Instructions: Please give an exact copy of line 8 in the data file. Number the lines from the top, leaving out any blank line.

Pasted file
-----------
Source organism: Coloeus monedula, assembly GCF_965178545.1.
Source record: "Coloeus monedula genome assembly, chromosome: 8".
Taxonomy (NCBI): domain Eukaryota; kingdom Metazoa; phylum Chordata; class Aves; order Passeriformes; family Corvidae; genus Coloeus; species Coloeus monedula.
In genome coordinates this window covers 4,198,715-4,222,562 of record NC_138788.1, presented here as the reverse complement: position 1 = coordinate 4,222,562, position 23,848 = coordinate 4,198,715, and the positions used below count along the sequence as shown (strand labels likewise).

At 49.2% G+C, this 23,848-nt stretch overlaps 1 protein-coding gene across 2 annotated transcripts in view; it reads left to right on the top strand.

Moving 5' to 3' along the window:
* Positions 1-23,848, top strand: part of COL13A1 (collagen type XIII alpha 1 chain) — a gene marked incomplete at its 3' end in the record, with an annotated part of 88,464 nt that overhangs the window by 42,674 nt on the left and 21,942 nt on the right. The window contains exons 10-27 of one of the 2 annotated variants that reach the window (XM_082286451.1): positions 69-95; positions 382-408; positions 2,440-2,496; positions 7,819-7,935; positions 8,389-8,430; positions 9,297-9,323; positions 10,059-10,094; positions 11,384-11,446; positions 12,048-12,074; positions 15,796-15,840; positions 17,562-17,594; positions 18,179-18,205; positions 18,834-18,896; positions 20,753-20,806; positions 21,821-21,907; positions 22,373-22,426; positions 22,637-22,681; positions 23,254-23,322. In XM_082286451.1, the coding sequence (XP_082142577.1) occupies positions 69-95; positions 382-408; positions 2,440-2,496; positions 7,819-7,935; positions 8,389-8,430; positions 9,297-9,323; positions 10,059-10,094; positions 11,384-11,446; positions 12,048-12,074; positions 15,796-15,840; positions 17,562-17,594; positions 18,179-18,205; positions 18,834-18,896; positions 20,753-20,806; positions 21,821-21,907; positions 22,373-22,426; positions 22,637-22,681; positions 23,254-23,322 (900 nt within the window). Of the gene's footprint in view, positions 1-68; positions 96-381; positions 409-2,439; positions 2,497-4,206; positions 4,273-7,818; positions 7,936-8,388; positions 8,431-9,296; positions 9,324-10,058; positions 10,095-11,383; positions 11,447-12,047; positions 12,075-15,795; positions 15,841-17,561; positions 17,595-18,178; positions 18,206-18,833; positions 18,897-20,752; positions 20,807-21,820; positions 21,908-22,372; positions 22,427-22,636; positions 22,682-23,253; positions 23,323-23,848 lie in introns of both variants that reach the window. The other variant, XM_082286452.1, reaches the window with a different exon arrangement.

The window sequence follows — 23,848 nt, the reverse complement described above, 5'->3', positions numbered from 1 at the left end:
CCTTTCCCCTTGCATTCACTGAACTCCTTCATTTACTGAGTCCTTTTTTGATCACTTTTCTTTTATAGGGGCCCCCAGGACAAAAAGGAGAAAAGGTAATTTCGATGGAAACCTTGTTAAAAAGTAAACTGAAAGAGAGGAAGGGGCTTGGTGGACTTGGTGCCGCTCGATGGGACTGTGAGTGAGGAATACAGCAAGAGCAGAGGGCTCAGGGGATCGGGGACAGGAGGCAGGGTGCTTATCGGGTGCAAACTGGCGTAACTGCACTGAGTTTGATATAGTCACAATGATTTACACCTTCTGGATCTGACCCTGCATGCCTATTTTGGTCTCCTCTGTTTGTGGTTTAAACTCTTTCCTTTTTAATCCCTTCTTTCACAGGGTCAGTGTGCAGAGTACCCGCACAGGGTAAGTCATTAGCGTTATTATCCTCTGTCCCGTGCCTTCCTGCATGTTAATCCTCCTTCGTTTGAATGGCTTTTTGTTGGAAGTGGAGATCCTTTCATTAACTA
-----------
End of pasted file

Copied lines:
The window sequence follows — 23,848 nt, the reverse complement described above, 5'->3', positions numbered from 1 at the left end: